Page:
4 tips for working with internal teams for procurements

One of the most challenging parts of a procurement professional’s job is working with internal teams to determine the exact scope of a project, nailing down evaluation teams, and ensuring the proposal is written correctly. These tasks must be completed before the RFP can be tendered. So what steps should a procurement professional take to get bids out the door faster and more efficiently? Here are some examples:

1. Schedule a kick-off

When starting a new project, be sure to schedule a kick-off meeting with everyone involved so they can learn more about the procurement. This could include many people from different teams depending on the project, such as:

    • Communications
    • Marketing
    • Sales
    • IT
    • Operations

With many people working remotely this may be harder to coordinate, but it’s vital to the overall process. Often questions and concerns come up from unlikely sources through discussion that the procurement professional may not have thought of before, so including all the stakeholders at this stage prevents surprises later on.

2. Set up the evaluation team and parameters in advance

More often it’s internal, rather than external, factors that slow down a project. Even a simple error or miscommunication can lead to delayed projects, lost money or even legal action against the organization.

To reduce the risk of internal errors, it’s extremely important to be proactive, and get ahead of any issues that may occur rather than trying to fix them later. Before implementation, set up the evaluation team as well as the parameters and schedule a meeting to review and discuss. Early involvement is essential for effective implementation, especially when coordinating with multiple internal teams.

Doreen Wong from Robinson Global Management consults with public sector procurement professionals to help prevent errors and miscommunications, particularly in the evaluation phases. 

Learn more about the most common evaluation mistakes  in this on-demand speaker session, "Skating on Thin Ice: Common mistakes in public procurement evaluation."

3. Be clear about deliverables

When working with different teams, it’s important to remember that each group will have a different process for how they manage projects. To ensure everyone is working towards the same goal, the team must be clear about deliverables. Make sure this information is communicated at the very start of the project, and is available for reference until it’s completed.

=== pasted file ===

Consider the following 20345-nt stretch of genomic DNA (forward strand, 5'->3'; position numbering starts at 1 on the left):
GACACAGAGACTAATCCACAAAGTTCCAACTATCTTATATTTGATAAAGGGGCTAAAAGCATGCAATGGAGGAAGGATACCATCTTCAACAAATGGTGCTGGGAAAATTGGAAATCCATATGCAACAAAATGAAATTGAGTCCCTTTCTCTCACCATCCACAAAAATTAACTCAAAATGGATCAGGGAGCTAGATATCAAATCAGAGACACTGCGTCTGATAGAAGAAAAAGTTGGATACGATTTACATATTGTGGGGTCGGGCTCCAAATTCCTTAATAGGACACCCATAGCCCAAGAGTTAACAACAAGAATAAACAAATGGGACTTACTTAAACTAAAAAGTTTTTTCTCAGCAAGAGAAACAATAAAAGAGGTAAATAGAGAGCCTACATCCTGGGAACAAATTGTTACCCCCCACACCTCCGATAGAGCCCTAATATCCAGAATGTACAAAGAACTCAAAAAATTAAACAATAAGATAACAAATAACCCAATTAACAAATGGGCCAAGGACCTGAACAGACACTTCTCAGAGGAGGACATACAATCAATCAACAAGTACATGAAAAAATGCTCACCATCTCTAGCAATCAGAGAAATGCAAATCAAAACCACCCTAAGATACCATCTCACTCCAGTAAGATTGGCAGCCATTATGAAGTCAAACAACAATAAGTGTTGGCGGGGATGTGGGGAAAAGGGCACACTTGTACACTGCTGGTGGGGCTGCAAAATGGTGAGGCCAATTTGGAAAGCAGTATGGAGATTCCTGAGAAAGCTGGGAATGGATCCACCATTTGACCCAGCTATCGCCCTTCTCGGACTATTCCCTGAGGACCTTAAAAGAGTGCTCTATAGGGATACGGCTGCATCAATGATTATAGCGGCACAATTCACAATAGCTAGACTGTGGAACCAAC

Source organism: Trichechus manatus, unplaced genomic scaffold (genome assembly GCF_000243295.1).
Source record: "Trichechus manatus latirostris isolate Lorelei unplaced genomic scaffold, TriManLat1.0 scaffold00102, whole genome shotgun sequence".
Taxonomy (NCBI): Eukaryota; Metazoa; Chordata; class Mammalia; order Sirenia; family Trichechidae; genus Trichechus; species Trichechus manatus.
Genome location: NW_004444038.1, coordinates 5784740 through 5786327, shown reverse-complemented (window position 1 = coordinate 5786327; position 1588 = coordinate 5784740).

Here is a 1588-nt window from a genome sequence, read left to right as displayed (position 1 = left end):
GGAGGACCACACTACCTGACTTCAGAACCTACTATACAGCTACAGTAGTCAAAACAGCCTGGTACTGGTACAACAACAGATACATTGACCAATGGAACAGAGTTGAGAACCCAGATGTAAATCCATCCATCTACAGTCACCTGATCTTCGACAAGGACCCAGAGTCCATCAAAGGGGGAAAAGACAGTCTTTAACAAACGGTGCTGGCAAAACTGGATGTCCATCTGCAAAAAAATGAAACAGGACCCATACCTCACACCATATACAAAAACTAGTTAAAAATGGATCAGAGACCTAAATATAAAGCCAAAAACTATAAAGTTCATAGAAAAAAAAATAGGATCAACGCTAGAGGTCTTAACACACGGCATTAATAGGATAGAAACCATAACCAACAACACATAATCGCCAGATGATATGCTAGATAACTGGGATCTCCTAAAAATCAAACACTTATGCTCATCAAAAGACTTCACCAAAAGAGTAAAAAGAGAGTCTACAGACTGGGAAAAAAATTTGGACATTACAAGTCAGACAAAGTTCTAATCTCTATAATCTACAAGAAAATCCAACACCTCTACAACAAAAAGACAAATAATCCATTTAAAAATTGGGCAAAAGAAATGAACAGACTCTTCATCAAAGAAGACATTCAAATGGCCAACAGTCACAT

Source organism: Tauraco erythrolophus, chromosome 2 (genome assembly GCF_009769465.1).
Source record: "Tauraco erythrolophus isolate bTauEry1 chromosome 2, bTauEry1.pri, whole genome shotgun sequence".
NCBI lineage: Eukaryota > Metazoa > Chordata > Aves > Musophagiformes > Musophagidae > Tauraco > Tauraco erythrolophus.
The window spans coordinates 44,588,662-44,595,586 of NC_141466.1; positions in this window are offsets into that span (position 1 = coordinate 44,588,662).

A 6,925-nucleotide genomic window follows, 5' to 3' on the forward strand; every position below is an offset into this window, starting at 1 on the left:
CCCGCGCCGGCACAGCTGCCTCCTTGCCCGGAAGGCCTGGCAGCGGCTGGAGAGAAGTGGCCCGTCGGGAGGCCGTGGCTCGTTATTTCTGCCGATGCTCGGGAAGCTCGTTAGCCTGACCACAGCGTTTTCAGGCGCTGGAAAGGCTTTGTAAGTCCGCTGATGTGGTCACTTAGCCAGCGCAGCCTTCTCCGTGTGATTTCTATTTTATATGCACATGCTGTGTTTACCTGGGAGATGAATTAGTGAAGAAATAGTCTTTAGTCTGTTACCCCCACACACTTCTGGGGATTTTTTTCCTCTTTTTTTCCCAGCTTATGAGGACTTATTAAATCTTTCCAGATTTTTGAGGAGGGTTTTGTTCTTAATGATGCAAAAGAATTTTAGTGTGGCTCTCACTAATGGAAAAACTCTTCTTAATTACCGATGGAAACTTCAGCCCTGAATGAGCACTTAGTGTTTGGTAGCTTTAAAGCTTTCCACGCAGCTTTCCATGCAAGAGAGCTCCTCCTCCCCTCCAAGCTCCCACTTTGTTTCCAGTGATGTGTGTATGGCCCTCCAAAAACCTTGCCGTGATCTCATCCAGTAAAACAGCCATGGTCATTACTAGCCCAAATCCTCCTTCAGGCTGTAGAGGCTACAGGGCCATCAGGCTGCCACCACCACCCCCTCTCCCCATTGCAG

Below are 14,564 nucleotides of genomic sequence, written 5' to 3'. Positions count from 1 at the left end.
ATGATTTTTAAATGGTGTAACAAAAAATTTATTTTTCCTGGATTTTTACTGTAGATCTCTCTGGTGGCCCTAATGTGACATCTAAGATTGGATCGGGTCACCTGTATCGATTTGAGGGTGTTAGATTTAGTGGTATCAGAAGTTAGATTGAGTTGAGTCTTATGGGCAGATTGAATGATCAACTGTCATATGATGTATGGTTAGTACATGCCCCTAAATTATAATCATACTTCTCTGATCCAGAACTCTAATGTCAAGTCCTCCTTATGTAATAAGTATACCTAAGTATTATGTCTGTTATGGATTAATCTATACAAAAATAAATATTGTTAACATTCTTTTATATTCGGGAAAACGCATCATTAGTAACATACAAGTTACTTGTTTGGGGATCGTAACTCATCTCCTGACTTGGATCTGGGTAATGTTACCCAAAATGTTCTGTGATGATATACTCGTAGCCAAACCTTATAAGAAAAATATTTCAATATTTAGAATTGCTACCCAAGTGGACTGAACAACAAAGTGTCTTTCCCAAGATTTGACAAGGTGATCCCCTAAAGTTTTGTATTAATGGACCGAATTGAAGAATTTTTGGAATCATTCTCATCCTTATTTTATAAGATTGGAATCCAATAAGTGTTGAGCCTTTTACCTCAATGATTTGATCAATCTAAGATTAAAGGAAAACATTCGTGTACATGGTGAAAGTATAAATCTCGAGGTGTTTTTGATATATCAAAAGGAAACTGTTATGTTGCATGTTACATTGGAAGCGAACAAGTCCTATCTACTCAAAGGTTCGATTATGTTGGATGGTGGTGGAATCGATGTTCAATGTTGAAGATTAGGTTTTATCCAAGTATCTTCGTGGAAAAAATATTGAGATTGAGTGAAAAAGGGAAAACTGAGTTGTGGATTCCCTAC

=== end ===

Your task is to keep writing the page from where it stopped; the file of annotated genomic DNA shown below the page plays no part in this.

For example, if a procurement professional is receiving bids for the purchase and installation of a new HVAC system in a public building, there will likely be closures for that installation. Those closures will need to be communicated to the marketing team so that websites, signage, and customer emails can be updated. Since the marketing team is responsible for those communications deliverables, they need to be clear with the procurement team what information they need and by what date.

4. Set realistic timelines

Sometimes internal teams will leave their procurement requests to the last minute, making the procurement team struggle just to get it out the door. Rushing to meet this tight deadline can result in cut corners and administrative errors that can end up costing the company later on.

Setting realistic timelines is a good way to manage expectations and avoid mistakes caused by last minute deadlines. This also ensures time for review and final edits so even if mistakes were made there is time to fix them.

Communicating projects early in the process, even before teams are ready to post, allows the procurement team an opportunity to give input on the timeline. A procurement professional may even have templates available to assist the internal teams with their requests and documentation, so that they can submit things to the procurement team sooner.

Moving forward

The procurement industry is continuously evolving and expanding to include more people from different teams within the company. It is vital that procurement specialists are given the tools needed to manage their projects quickly and efficiently, especially as they continue to involve more and more people.

Working with internal teams can be a challenge, but when managed correctly it can improve the operations of the business overall.

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